Increasing diversity: The steps PR must take to better reflect the society that it communicates with

By now PR should better reflect society, instead of being the domain of the white and middle classes. 

As Jodie Harris, head of content and digital PR at agency MediaVision, says:There is a lot of talk and not enough action around inclusivity in public relations”. Harris says that the problem is that the industry still relies on degree-educated candidates from red-brick universities who have cut their teeth in big agencies. “Instead of hiring someone based purely on where they’ve been and what they’ve studied, we should be looking to acquire people with raw talent and transferable skills.” Below, other senior PROs outline the steps the industry needs to take to be inclusive, and PROs from BME (Black and minority ethnicities) discuss their experiences of working in PR.

How to create more diversity  

Be aware of the problem says Daljit Bhurji, CEO and co-founder of PR agency Diffusion: “Awareness usually needs to come before action, so I personally welcome the ever-higher volume of the diversity discussion. We are finally seeing a growing acceptance that addressing diversity is not about ‘being PC’ but instead a genuine commercial imperative that safeguards the effectiveness and relevance of the PR industry and crucially attracts and retains new pools of talent. Whilst we are making progress, there is still a lot more talking to do until the leadership teams of every UK agency and in-house comms team have sat down to honestly discuss their approach and commitment to improving both diversity and inclusion.”   

Support the Blueprint initiative adds Bhurji: “Many enlightened organisations, particularly those with public-sector connections, are already taking action which is to be welcomed. However, there is arguably a vacuum of PR-industry-specific guidance on best practice when it comes to addressing the entire diversity story from open recruitment and company culture to retaining and developing BME talent at management level. That is why I am supporting The Blueprint initiative from BME PR Pros alongside other industry leaders, to develop practical diversity advice and guidance, whether you are a team of five or 500. I personally believe developing a common set of standards will be the fastest and most consistent way to help the PR profession continue to talk the talk on diversity and walk the walk with real confidence and in a spirit of common endeavour.”  

Put pressure on recruitment agencies says Amanda Fone, CEO and founder f1 Recruitment, who co-founded BAME 2020 with Adrian Walcott, founder of Brands with Value: “In a near-full employment market it is too easy for recruiters to rely on moving the same talent from agency to agency. This leads to wage inflation and a workforce that has little loyalty and commitment to their employers. New pipelines of talent create a better balance in the market. We want agencies to put more pressure on their recruitment partners to demonstrate what they are actively doing to increase the pipeline of BME and ‘diverse’ talent into the PR industry.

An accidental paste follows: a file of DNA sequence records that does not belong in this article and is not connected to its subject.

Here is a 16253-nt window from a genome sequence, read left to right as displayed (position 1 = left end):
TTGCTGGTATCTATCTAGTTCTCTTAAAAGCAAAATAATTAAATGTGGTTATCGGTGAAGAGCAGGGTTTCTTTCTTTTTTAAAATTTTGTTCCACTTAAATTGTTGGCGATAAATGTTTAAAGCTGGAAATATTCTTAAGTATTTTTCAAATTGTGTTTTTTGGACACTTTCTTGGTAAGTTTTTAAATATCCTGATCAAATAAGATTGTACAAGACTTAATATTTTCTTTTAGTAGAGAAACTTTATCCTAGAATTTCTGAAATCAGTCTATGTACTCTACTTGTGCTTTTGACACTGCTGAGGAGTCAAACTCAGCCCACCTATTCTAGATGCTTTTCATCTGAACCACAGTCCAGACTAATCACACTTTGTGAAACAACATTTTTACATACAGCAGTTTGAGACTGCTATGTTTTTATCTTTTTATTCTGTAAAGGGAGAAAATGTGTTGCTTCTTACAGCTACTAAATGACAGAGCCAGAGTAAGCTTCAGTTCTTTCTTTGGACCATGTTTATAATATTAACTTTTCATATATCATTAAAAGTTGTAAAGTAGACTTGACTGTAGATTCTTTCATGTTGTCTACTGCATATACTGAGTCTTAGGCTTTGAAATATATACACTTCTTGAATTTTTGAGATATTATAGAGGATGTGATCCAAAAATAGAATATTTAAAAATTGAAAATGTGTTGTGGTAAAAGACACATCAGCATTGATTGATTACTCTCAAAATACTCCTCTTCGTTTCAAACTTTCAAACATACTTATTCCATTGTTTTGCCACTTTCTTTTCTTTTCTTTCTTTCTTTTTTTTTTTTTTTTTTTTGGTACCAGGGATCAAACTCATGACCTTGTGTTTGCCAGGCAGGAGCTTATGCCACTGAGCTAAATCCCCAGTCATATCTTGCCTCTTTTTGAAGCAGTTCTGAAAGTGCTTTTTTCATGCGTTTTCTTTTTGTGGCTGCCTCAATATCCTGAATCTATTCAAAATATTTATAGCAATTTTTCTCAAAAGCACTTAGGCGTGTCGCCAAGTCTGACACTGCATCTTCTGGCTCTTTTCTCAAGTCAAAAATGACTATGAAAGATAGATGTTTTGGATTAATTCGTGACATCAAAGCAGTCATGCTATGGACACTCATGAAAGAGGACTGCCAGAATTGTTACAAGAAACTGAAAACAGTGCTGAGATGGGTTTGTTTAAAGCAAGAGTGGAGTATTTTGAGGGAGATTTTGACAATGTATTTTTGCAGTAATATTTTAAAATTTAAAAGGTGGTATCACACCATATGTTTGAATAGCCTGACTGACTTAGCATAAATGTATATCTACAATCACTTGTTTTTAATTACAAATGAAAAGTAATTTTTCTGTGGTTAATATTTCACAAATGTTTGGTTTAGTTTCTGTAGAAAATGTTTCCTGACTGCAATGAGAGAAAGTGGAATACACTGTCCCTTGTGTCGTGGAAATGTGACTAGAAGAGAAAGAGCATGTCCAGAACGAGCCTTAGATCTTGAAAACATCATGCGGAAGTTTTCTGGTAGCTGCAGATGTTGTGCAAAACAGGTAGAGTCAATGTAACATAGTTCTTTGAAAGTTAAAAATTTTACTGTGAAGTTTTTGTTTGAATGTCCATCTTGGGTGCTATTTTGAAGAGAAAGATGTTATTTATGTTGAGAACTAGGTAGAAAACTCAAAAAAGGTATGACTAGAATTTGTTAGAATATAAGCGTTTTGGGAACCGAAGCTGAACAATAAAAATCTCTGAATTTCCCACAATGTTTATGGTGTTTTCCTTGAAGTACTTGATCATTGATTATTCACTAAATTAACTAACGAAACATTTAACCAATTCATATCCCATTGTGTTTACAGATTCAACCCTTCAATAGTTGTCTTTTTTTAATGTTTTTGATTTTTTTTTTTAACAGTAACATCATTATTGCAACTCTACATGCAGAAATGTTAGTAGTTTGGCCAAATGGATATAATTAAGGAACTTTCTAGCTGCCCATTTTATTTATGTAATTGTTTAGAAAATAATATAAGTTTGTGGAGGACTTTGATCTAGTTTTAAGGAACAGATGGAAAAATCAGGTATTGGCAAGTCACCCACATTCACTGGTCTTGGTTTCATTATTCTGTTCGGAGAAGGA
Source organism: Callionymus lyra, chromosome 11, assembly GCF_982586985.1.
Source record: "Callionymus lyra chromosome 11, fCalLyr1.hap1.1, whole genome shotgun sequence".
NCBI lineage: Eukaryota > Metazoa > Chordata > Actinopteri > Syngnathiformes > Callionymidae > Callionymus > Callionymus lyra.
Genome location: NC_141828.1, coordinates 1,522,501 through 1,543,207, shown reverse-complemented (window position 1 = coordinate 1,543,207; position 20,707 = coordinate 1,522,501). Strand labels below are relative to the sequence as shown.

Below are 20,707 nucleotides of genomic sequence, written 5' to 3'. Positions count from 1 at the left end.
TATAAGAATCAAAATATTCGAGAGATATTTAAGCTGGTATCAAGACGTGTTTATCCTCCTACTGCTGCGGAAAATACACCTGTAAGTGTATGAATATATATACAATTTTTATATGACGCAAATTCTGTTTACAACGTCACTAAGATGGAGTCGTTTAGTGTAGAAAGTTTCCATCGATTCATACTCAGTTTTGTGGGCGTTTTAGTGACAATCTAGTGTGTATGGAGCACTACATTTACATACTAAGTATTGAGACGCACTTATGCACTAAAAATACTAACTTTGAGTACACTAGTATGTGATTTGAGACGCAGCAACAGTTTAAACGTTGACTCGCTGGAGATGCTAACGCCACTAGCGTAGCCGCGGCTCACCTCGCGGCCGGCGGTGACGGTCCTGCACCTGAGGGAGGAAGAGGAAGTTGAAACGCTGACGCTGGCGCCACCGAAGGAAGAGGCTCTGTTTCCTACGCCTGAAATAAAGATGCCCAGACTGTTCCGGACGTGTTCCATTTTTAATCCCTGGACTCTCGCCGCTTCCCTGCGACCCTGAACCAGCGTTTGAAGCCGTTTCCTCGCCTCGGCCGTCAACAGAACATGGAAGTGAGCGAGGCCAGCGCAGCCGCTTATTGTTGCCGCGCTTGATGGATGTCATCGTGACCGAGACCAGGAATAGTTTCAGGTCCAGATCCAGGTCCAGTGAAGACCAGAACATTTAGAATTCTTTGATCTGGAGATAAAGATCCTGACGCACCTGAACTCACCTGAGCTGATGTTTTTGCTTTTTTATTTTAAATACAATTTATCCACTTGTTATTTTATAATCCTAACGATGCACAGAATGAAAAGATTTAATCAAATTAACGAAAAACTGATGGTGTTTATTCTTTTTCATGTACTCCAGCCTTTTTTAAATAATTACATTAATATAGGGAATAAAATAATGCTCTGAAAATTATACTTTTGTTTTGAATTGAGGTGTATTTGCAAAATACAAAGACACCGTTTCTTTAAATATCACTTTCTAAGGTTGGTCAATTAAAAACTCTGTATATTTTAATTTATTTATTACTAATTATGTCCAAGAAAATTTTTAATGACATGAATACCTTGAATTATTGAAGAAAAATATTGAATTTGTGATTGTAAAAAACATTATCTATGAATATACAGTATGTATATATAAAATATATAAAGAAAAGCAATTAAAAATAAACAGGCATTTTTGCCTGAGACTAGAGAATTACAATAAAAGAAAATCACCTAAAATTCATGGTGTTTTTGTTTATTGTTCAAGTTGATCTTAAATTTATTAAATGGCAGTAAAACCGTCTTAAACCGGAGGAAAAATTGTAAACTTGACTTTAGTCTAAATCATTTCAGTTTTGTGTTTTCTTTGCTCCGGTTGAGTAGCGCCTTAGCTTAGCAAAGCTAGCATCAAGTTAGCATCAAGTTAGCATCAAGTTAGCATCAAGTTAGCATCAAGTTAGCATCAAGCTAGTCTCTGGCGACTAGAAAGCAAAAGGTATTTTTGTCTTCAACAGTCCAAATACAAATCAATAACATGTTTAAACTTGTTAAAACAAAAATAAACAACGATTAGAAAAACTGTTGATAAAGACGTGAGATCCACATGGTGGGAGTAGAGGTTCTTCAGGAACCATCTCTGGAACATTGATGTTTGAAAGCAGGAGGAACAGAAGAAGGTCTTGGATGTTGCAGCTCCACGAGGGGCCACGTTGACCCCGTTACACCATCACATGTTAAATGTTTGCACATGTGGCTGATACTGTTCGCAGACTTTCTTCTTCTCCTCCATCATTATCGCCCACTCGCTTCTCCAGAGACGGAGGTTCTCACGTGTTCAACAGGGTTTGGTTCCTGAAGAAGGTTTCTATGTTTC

“In house talent teams and external talent partners are part of the solution as well as part of the problem. So engage with them and ask them about their plans to help your agency hire and develop more BME and ‘diverse’ professionals.”  

Integrate more says Jasmine El-Gabban, account manager at agency Alpaca Communications: “The lack of diversity in leadership roles and senior creative positions is a real problem. New recruitment policies and changing workplace culture seems to have become ‘the answer’, but it’s not. It’s not just about there being more people of colour in agencies, it’s about changing the way people think.   

“BME PROs see the world differently, we pull from our diverse backgrounds and experiences and provide different insights into what’s ‘newsworthy’, and yes even create Cannes winning work. But, we can also lead agencies and teams, and we’re not just here to provide a ‘diverse’’ take on a pitch problem.  

“I believe that greater integration is the solution, we need to work together as much as possible. I believe that our industry’s mentoring schemes, for example, should provide the opportunity for leading BME professionals to mentor young white-middle class PROs and vice versa. An understanding, awareness and appreciation of each other will then develop to everyone’s benefit.”  

Offer paid internships says Victoria Naylor-Leyland, chief commercial officer at communications agency Pembroke and Rye: “When hiring, it’s not good enough to say that there weren’t any candidates from a BME or ‘lower-class’ background. It is insufficient to say: “we hire on talent alone”.

“PR needs to be an attractive, attainable career for interested people – whatever their background, educational attainment or skin colour. What does this mean in practice? Well, there’s no single, magic solution. But there are steps we can take. Getting behind excellent initiatives like BME PR Pros and the Taylor Bennett Foundation is a great start. Offering fully paid internships is another.